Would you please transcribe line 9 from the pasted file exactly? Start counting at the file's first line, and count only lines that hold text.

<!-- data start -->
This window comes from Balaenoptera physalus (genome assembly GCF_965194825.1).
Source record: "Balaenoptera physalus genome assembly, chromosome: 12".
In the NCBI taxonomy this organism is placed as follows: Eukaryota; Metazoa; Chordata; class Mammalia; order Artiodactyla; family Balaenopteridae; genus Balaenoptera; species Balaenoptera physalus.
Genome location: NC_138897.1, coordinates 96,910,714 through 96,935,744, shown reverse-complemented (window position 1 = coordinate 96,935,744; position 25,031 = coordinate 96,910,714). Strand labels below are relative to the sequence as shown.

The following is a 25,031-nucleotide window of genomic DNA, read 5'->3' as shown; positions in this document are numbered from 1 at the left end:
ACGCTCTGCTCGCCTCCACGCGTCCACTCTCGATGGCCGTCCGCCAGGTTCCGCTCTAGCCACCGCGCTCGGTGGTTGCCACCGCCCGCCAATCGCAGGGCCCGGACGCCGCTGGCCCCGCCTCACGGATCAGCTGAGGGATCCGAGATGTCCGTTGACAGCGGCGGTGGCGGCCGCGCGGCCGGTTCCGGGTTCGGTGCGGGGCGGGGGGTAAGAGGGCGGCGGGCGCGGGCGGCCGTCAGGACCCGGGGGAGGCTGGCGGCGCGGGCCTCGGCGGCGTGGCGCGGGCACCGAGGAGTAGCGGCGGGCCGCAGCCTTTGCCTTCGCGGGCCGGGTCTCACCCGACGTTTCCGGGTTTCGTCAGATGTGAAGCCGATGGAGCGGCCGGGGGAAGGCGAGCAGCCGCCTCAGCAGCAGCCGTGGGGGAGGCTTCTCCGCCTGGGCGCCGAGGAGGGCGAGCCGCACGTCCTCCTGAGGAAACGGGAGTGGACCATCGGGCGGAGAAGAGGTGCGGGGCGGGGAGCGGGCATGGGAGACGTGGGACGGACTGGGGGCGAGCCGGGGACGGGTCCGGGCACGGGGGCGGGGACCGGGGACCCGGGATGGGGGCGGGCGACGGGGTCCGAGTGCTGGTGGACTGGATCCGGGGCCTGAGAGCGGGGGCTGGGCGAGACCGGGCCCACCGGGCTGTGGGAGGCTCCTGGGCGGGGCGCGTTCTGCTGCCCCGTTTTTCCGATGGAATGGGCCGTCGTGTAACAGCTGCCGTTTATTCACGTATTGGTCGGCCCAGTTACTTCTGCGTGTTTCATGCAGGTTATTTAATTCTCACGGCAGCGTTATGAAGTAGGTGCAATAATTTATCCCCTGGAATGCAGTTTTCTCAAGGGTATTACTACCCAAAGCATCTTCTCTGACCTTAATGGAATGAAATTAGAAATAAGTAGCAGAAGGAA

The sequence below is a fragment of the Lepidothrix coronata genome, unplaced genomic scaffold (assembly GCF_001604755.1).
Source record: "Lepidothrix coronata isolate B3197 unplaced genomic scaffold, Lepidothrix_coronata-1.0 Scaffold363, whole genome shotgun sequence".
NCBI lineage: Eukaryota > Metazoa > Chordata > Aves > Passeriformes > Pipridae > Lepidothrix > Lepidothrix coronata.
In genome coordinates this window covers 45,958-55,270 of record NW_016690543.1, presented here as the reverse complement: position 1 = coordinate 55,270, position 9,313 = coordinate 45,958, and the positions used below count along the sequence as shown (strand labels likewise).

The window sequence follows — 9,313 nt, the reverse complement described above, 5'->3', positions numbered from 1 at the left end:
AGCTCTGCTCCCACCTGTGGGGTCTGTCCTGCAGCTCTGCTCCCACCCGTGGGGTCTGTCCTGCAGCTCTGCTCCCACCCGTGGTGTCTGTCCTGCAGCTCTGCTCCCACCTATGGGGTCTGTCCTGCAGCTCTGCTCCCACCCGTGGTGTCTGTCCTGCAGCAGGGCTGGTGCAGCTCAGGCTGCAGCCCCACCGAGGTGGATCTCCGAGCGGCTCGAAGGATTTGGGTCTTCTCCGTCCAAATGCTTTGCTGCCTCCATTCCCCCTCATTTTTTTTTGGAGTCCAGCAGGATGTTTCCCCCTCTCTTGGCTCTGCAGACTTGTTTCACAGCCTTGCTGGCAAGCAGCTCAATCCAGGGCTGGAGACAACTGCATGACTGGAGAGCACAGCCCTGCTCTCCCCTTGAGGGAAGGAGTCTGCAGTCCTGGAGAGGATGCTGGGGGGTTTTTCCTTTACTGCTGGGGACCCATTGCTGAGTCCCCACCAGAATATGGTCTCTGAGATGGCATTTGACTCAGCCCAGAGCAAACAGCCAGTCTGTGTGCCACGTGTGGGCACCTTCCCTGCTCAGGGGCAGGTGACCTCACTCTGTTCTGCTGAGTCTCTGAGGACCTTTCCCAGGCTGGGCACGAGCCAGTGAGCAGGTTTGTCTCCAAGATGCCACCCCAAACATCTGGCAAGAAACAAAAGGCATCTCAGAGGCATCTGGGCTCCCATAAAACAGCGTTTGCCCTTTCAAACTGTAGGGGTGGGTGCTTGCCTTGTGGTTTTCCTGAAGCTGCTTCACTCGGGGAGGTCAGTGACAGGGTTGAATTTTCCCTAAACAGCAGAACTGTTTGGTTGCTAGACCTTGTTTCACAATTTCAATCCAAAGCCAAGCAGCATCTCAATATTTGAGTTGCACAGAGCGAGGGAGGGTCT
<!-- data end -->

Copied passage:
NCBI lineage: Eukaryota > Metazoa > Chordata > Aves > Passeriformes > Pipridae > Lepidothrix > Lepidothrix coronata.